At the sign of the Barking lion...

St Mary, Parham

At the sign of the Barking lion...

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Parham west doors Parham
Parham disused north porch (15th Century) disused north porch (15th Century)

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          By a great sleight of hand, the A12 dual carriageway threads through the most intensely rural heart of Suffolk, and yet a mile or so from its course you wouldn't even guess it was there. Small, beautiful villages are joined by lattices of tiny lanes which meander sleepily about the fields and copses of sprawling, empty parishes. They are in no particular hurry to get anywhere. In the villages you can still find the occasional old-fashioned pub, and for miles around the churches are all open every day, pretty much.

Parham has no pub, but it does have an interesting and in some ways an unusual church. The heart of the village, pronounced Parrum, the first syllable the same as the first syllable of the word parrot, is not far from the busy road which connects Framlingham to the A12, and the church is set in a little dip with ancient houses in attendance. The fields that rise to Parham Hall to the east were the setting for many of the outdoor scenes in the first series of the award-winning BBC television programme The Detectorists, and this church is one of several in Suffolk to make an appearance in that programme. You enter the churchyard by a pretty thatched lychgate in the north-west corner, and the graves sprawl away south and eastwards across the attractive but particularly uneven and bumpy churchyard.

The structure largely dates from a major rebuilding right at the very end of the 14th Century which was bankrolled by the Earls of Suffolk. At first sight, the most striking feature of the exterior of the church is the large niche on the western face of the tower. It probably held a rood group, the crucifixion in the middle, with St John and the Virgin Mary on either side. From what remains above the niche you can see that it would have had an elaborate canopy, although this is now mostly lost. The eastern buttresses of the tower are parallel to the tower eastern face and there are no battlements on the tower, making it seem rather severe, especially with the low nave roof. The tower a few miles off at Rendlesham is similar. There was a refurbishment a hundred years after the rebuilding, giving the window beneath the niche and the grand north porch with its typical Suffolk flushwork, now a vestry, the result of a bequest of 1456. The nave windows were also replaced at this time and are tall and stately, making the church seem larger than it actually is.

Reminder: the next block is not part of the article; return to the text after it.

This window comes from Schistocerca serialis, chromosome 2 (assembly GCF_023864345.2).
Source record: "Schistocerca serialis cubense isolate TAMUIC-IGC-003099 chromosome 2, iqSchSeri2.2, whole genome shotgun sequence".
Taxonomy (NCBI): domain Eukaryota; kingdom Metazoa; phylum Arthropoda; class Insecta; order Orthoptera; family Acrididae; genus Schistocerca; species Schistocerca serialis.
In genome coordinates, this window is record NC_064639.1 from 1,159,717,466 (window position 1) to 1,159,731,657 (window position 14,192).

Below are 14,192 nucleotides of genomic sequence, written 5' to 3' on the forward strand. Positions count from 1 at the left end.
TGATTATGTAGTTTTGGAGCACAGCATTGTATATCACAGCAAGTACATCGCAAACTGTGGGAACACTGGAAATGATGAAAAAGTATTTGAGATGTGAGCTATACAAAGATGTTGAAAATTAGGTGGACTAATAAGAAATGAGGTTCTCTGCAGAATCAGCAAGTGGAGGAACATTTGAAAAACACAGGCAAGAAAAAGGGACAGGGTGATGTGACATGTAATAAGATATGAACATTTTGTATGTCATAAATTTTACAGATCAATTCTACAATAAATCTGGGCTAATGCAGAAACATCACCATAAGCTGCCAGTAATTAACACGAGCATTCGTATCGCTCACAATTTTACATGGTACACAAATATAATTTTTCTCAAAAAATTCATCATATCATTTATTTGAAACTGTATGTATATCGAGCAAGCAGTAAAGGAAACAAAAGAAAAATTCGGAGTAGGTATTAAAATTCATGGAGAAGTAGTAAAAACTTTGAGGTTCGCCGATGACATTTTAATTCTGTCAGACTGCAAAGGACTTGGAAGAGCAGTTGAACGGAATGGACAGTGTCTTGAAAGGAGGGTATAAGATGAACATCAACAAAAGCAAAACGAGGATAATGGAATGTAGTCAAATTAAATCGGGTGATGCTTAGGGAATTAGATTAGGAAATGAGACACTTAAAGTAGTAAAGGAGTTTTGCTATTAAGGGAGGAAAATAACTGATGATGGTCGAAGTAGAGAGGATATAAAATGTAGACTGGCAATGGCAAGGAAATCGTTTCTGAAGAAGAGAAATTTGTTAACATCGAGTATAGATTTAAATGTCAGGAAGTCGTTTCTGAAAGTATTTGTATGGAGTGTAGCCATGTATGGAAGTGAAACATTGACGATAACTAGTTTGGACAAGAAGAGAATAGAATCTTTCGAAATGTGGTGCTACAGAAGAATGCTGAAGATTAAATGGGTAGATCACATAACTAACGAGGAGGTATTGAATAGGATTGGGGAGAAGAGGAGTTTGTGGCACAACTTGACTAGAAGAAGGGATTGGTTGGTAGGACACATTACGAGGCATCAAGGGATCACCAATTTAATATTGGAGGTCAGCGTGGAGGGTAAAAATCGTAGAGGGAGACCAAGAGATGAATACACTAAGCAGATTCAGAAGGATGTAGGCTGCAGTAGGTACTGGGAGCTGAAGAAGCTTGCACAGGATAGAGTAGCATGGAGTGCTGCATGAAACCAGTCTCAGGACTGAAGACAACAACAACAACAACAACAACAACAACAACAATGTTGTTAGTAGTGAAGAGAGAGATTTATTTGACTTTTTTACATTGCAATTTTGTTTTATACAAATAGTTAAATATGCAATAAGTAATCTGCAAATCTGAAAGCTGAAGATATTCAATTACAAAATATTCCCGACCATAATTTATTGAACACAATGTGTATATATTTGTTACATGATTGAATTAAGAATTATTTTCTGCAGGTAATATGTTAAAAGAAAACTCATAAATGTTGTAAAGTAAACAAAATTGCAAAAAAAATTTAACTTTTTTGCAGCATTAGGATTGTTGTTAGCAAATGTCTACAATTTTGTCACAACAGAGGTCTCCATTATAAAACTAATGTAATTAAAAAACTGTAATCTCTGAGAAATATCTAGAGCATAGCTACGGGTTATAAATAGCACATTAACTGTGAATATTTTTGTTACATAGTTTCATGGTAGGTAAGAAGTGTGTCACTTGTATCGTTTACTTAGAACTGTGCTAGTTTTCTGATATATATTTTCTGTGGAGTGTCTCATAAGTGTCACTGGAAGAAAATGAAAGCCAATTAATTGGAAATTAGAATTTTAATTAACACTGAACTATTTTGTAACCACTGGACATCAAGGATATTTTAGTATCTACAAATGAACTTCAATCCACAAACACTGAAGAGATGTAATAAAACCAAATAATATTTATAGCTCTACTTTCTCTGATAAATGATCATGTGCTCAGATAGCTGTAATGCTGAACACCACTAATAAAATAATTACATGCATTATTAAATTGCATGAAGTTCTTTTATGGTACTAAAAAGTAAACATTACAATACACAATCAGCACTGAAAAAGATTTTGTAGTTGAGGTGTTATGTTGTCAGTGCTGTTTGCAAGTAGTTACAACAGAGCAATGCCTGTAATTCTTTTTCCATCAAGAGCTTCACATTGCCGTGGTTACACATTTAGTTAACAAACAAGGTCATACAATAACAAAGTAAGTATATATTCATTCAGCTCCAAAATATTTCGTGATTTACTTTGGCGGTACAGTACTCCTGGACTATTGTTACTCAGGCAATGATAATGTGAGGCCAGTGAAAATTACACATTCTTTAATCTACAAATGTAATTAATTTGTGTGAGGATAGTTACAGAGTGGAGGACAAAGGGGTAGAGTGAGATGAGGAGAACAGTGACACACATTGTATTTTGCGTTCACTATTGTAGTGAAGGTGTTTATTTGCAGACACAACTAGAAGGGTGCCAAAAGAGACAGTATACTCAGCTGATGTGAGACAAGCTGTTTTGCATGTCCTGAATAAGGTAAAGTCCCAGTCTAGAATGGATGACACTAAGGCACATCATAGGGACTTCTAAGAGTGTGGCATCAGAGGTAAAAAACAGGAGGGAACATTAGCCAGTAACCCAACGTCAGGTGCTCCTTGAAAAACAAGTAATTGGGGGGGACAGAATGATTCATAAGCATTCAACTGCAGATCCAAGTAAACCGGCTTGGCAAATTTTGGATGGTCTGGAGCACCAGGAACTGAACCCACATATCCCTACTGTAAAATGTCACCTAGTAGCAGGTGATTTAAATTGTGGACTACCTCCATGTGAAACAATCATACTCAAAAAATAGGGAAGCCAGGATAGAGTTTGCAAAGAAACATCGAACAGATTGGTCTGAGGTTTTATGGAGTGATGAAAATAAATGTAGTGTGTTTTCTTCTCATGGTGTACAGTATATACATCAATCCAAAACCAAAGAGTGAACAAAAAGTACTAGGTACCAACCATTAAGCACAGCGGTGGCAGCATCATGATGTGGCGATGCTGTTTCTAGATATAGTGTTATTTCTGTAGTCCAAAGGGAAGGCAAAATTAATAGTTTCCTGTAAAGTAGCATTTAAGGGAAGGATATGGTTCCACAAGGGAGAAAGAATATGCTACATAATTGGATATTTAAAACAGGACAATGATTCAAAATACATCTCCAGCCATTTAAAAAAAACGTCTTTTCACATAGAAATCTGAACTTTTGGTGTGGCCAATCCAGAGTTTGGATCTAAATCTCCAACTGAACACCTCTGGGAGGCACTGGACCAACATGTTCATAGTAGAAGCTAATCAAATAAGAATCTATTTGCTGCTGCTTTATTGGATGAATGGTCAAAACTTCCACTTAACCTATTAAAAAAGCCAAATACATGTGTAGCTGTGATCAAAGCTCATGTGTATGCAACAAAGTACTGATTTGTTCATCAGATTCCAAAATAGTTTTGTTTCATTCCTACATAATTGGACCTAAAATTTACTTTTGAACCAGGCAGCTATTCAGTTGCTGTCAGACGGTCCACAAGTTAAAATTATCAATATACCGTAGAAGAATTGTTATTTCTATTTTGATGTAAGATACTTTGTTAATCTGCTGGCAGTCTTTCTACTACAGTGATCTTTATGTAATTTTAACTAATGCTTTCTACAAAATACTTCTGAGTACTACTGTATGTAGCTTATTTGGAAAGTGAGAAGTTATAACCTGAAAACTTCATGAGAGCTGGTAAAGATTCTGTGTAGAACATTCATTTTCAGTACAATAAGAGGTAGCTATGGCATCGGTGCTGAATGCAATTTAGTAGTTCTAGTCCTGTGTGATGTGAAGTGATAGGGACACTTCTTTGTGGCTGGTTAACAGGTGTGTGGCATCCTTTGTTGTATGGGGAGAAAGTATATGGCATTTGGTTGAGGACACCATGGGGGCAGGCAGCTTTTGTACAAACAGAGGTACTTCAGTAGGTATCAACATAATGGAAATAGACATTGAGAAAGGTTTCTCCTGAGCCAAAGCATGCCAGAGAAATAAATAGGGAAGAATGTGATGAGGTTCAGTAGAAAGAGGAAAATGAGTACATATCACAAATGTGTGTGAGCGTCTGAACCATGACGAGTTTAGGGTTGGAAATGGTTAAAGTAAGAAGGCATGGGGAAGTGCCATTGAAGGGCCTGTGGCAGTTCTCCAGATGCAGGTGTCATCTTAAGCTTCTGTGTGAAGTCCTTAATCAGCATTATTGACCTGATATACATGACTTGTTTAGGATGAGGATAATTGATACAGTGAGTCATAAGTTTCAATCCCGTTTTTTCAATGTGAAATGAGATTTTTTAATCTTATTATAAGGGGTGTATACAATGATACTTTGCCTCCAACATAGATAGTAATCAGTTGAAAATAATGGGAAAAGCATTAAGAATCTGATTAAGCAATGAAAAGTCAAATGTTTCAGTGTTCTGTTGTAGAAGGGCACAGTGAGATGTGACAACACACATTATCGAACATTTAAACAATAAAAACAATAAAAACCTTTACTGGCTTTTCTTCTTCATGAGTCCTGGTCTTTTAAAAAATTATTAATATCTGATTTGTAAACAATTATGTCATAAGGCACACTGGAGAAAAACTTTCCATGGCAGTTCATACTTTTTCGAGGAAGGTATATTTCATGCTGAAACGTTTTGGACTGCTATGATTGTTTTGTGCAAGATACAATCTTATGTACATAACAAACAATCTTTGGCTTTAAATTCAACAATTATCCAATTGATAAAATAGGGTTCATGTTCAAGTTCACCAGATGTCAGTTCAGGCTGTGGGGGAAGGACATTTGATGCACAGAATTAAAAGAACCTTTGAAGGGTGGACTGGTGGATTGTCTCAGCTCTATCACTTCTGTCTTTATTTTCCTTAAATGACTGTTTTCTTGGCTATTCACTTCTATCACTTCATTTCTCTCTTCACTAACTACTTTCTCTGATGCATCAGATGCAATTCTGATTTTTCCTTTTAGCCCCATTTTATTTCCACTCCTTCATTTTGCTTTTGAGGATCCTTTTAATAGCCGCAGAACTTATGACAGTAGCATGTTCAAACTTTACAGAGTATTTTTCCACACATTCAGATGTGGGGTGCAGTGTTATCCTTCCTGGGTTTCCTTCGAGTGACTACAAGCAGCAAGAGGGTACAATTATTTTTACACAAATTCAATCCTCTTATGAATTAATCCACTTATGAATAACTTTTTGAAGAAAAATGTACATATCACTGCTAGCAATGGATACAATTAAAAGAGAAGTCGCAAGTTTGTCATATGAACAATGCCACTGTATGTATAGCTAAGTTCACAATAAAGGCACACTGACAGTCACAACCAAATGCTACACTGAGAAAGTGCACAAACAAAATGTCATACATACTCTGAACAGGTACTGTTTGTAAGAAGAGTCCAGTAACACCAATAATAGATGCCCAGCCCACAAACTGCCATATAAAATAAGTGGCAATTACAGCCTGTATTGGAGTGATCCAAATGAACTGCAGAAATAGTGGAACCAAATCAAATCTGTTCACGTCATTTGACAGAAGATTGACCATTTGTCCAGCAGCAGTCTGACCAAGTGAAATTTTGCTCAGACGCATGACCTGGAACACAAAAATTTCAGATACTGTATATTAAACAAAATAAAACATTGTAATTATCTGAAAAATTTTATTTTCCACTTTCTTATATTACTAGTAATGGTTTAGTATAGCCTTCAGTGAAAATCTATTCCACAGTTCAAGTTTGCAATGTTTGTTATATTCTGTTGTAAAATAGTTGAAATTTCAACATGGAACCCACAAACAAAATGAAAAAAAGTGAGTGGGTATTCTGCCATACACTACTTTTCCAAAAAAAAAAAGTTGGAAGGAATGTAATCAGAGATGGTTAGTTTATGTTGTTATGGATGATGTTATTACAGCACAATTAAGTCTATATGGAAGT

Unusually for Suffolk, you enter the church from the west, beneath the gallery. The interior is surprisingly spacious given that there are no aisles. The overwhelming sense is of light, for there is very little coloured glass and the dado panels of the rood screen were removed in the 1880s, leaving just the tracery painted in a gay red and green. It gave Cautley the horrors, and even made Mortlock tut, but the whole building has a sense of space because of it, unusual in a church so comprehensively restored in the 1880s. The reredos beyond is a simple and seemly structure, a cobbling together of 17th Century woodwork with a picture of the Last Supper in the Russian style. Above it is some good 15th Century glass, albeit restored. Four angel musicians in the upper tracery look on with the serious faces of that century.

four Parham angel musicians angel musician (15th Century) angel musician (15th Century) angel musician (15th Century)

England's medieval churches are deposit and treasure houses of the folk memory of their parish. Here at Parham the Corrance family were the people at the Big House. Frederick Snowden Corrance was the Conservative MP for East Suffolk, and in 1872 his nine year old only son Charles laid the first stone (though it was probably a brick) of the village school. The building has now gone, but the dedication plaque survives, and is in the church. It notes that the school was built by voluntary contributions of the landowners of this parish. Another plaque records that, in the following decade, the roofs and pews were replaced by a bequest from George Corrance, who was presumably Charles Corrance's grandfather. His uncle, another Charles, was vicar at the time. A folk memory of an earlier time is preserved in the form of a graffito of a ship at the west end of the nave, reminiscent of that not far off at Tunstall.

The font is contemporary with the rebuilding of the church, and carries the arms of the Earls of Suffolk and of the Willoughby family who replaced them here, dating it rather neatly to the first decade of the 15th Century. There is a good set of Charles II royal arms, suggesting that the locals were glad to see the back of the Commonwealth. But, curiously, if the early 17th Century communion rails look odd, it is because alternate balusters have been removed by someone who, presumably, thought it was a good idea at the time. Perhaps it was a fit of enthusiasm after the success of removing the screen panels. Or, remembering Archbishop Laud's main reason for installing such things in the first place, perhaps they just wanted to let the dogs back in.


Simon Knott, January 2021

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looking east screen font
graffito of a sailing ship Parham Parham C II R
angel holding a shield (15th Century) angel holding a shield (early 20th Century?) war memorial our roll of honour
the first stone and the old pews were removed corbel angel (19th Century)


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